In the first week of their Garage internship in Vancouver, eight interns were inspired by a Microsoft Education team challenge to build an app that could empower literacy. Today we’re excited to announce the opportunity for literacy NGOs and nonprofits to participate in an experiment that will test their work. Read My World, a Microsoft Garage project, is an app for Android that empowers low literacy and English Language Learning (ELL) adults to improve their English literacy skills by building a stronger vocabulary. If you work at an organization that serves these communities, we welcome you to request an invitation to join the experiment via a short, online questionnaire.
Empathy fuels a unique approach to adult literacy
Passion abounded within the team of interns, each with their own powerful reason for jumping headfirst into the project. “Tackling literacy is such a huge brief; we spent a lot of time scoping that down to something we tackle during an internship,” shares Kit Weil, the Design Intern for Read My World. The team began deep research on low literacy communities around the world and why someone might encounter challenges as they built English reading and writing skills. “We were surprised to learn that adult literacy is a challenge everywhere, even in Canada,” adds Kate Macdonald, the Program Manager Intern of the project. “There are great programs for learning English, but someone might not have the time funds, or access to a long and periodic classroom style experience.
The Garage intern team decided to zero in on building an experience that could take a unique approach to helping busy adults grow English vocabulary outside of the classroom. After conducting research and speaking to local non-profits and government agencies helping adults master the English language, the team landed on a clearer picture of their target user and a tool that would help: adults learning English that wanted to supplement their classroom training with a vocabulary builder or adults that couldn’t participate a class at all due to high costs or conflicts with work or family care schedules.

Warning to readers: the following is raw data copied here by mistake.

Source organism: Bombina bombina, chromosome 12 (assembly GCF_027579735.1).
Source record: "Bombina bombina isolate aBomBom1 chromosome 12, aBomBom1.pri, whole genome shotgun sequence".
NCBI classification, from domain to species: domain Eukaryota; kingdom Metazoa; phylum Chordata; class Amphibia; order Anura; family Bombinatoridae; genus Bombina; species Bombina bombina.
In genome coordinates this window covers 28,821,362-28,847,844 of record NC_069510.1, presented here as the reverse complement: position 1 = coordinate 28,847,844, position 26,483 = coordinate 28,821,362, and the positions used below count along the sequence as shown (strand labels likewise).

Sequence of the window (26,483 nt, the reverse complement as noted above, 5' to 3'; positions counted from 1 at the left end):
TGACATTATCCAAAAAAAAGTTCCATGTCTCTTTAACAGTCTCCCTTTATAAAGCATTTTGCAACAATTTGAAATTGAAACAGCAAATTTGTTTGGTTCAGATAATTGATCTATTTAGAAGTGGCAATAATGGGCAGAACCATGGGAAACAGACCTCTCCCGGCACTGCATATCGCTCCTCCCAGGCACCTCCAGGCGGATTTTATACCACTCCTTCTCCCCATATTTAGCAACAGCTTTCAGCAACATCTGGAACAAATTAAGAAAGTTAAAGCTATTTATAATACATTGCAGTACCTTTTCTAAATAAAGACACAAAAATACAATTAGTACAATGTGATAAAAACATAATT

Nicole Joyal, a Software Developer Intern, shares “Originally, we were planning more of a lesson plan style approach, but through our research and discovery we realized a Swiss army knife might be more useful. We wound up building a tool that can help you throughout your day-to-day rather than something that teaches.”
Grow vocabulary from objects found in the world around you
Read My World takes a learn-as-you-go approach; when learners encounter objects or documents in their everyday lives, they can use the app to take a picture and detect vocabulary words using the Azure Cognitive Services APIs that power the project. Users can then save words to strengthen comprehension and memorization in any of three vocabulary games. After sharing early versions of Read My World with teachers and learners, the team also added a feature to detect words in documents.
Key features include:
- Take a photo to identify an object from a library of over 1500 vocabulary words
- Take a photo to identify vocab words in documents or other written mediums
- See the spelling and hear the phonetic pronunciation of identified vocab words
- Save photos with corresponding identified word to a personal dictionary for later reference
- Practice saved words with any of three vocabulary games
As learners use the app, the team hopes they will not only build their mastery of everyday vocabulary, but also their confidence. “I’m the first person in my family to go to university, and it’s been such a humbling and empowering experience to provide a similar opportunity, even in this small way, to those who might only imagine dreaming of this,” shares Kit.
Request an invitation to join the experiment
Read My World will be available for trial and feedback by selected organizations. If you work with low literacy communities at an NGO or non-profit, you can request an invitation to join the experiment by filling out this short, online questionnaire, and the sponsoring team will be in touch.